Fr. Ingram Nathaniel Irvine and Isabel Hapgood

Fr. Ingram Nathaniel Irvine and Isabel Florence Hapgood were the two people most responsible for the spread of English in early 20th century American Orthodoxy. Hapgood, a lifelong Episcopalian, was a renowned translator, honored by the Tsar, and she is still remembered today for her landmark 1906 English translation of the Orthodox Service Book. Less than a…

St. John comes to Chicago, 1895

This article was originally published one year ago, on November 2, 2009.   This past weekend, those of us on the New Calendar celebrated the feast day of St. John Kochurov, the Russian New Martyr and former priest of Holy Trinity Cathedral in Chicago. With that in mind, I thought I’d talk a bit about St.…

Irvine transferred to St. Raphael’s jurisdiction

The following letter was found in Ingram N.W. Irvine’s file in the OCA Archives in Syosset, New York. The letter is undated (the pre-printed date line “190_” does not have a specific year) and appears under the letterhead of the North American Ecclesiastical Consistory, 15 East 97th Street, New York, N.Y. It is handwritten and…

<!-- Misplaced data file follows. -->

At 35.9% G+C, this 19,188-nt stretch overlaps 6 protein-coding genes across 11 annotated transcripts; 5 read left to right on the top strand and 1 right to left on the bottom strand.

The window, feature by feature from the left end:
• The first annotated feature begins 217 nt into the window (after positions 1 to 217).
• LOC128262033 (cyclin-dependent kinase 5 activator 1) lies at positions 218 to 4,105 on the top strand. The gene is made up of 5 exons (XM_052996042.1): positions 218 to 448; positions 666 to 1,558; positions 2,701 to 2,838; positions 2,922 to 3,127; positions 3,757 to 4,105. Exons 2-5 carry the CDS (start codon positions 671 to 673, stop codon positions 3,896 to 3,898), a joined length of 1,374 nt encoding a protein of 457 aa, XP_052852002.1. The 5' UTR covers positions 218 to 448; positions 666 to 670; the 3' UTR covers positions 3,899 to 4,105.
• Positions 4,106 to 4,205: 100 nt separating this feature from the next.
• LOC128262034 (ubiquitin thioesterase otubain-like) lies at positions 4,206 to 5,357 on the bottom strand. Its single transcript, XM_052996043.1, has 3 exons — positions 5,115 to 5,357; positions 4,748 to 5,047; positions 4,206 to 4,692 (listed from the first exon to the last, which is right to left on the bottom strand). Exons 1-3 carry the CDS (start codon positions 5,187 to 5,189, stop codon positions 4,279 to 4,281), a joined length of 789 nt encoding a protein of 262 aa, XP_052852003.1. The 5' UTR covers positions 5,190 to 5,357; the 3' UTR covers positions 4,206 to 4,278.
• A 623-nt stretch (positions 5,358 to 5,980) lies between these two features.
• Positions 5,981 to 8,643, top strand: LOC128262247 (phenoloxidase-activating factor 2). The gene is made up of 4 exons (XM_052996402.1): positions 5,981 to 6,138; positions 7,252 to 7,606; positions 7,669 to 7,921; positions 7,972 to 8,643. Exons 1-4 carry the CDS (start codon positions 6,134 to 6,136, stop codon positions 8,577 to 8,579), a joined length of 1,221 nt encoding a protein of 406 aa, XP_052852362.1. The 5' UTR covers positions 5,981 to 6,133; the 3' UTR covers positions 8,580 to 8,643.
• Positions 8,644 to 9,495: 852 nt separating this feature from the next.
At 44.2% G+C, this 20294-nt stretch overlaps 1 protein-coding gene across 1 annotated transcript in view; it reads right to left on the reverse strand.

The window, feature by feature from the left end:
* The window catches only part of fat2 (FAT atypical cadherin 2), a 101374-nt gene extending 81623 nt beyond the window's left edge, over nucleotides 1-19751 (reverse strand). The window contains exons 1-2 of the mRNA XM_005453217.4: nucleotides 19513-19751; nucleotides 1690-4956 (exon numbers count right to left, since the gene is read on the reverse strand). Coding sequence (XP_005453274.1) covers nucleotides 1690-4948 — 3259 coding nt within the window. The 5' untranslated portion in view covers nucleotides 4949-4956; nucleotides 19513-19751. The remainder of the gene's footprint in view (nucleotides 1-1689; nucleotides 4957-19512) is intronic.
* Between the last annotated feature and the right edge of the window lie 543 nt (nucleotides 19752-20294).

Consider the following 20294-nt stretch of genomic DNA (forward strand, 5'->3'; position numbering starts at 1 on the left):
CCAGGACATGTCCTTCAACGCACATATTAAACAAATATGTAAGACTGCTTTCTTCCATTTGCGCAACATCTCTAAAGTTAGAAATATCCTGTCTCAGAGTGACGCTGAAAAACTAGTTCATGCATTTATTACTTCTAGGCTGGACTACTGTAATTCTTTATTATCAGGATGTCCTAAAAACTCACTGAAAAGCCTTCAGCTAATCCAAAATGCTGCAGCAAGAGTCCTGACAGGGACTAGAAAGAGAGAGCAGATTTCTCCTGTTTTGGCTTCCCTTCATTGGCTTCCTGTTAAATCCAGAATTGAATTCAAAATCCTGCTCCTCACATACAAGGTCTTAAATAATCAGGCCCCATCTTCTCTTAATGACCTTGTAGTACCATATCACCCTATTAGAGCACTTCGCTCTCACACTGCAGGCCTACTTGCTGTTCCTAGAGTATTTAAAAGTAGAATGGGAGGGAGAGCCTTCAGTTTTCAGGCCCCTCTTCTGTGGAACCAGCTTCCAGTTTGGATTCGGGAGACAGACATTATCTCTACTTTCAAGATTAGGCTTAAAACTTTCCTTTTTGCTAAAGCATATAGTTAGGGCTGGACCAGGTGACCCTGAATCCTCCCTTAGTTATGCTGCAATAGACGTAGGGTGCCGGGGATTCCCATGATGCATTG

Fr. Ingram Nathaniel Irvine on ecumenism in 1907

Recently, I happened to revisit an essay by Fr. Ingram Nathaniel Irvine, published in St. Raphael’s Al Kalimat (The Word) magazine. I don’t have the precise date, but I think it was written in 1907. The whole article is on the subject of “Church Unity” — what, today, we would call “ecumenism.” Irvine’s ecclesiology is interesting. Focusing…

A Jewish convert to Orthodoxy in 1897

Leaving aside Native Alaskans and Uniates, conversions to Orthodoxy in America were quite rare at the turn of the last century. Yes, American women occasionally converted when they married cradle Orthodox men, and there was the odd Episcopalian convert, but even taking those into consideration, conversions were very uncommon. And if Protestants joining the Orthodox…

St. Raphael’s consecration: a newly-discovered photo

St. Raphael was consecrated Bishop of Brooklyn on March 13, 1904. I wrote about this event in July, and my article was accompanied by a small photo of Raphael — the only known surviving photograph of his consecration. That is, until now.  Last month, I stumbled upon an issue of the Brooklyn Daily Eagle from March…